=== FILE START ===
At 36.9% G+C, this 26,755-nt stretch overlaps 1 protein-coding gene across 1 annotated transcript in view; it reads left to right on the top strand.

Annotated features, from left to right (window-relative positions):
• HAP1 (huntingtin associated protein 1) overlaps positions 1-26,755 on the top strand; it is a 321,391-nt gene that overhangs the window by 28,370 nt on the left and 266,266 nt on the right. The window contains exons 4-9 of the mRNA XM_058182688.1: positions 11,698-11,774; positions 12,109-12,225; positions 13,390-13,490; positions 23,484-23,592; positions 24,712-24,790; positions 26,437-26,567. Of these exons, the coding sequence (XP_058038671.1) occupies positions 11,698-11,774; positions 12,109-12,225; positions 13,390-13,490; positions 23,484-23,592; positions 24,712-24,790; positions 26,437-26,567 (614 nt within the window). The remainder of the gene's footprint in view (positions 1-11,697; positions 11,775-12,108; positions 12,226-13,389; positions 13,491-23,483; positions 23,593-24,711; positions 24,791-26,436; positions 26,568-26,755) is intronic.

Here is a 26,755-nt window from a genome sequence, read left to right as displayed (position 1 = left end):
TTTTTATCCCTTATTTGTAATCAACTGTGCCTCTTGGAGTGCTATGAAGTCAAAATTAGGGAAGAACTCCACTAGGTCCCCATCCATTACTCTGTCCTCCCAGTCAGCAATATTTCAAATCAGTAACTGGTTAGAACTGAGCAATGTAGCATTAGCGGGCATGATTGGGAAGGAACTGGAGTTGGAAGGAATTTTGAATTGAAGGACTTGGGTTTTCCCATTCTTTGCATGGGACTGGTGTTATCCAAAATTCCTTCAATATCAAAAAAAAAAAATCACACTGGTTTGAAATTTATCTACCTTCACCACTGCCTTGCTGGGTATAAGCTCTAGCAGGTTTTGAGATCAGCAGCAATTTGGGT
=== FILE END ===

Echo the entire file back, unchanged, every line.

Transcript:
At 36.9% G+C, this 26,755-nt stretch overlaps 1 protein-coding gene across 1 annotated transcript in view; it reads left to right on the top strand.

Annotated features, from left to right (window-relative positions):
• HAP1 (huntingtin associated protein 1) overlaps positions 1-26,755 on the top strand; it is a 321,391-nt gene that overhangs the window by 28,370 nt on the left and 266,266 nt on the right. The window contains exons 4-9 of the mRNA XM_058182688.1: positions 11,698-11,774; positions 12,109-12,225; positions 13,390-13,490; positions 23,484-23,592; positions 24,712-24,790; positions 26,437-26,567. Of these exons, the coding sequence (XP_058038671.1) occupies positions 11,698-11,774; positions 12,109-12,225; positions 13,390-13,490; positions 23,484-23,592; positions 24,712-24,790; positions 26,437-26,567 (614 nt within the window). The remainder of the gene's footprint in view (positions 1-11,697; positions 11,775-12,108; positions 12,226-13,389; positions 13,491-23,483; positions 23,593-24,711; positions 24,791-26,436; positions 26,568-26,755) is intronic.

Here is a 26,755-nt window from a genome sequence, read left to right as displayed (position 1 = left end):
TTTTTATCCCTTATTTGTAATCAACTGTGCCTCTTGGAGTGCTATGAAGTCAAAATTAGGGAAGAACTCCACTAGGTCCCCATCCATTACTCTGTCCTCCCAGTCAGCAATATTTCAAATCAGTAACTGGTTAGAACTGAGCAATGTAGCATTAGCGGGCATGATTGGGAAGGAACTGGAGTTGGAAGGAATTTTGAATTGAAGGACTTGGGTTTTCCCATTCTTTGCATGGGACTGGTGTTATCCAAAATTCCTTCAATATCAAAAAAAAAAAATCACACTGGTTTGAAATTTATCTACCTTCACCACTGCCTTGCTGGGTATAAGCTCTAGCAGGTTTTGAGATCAGCAGCAATTTGGGT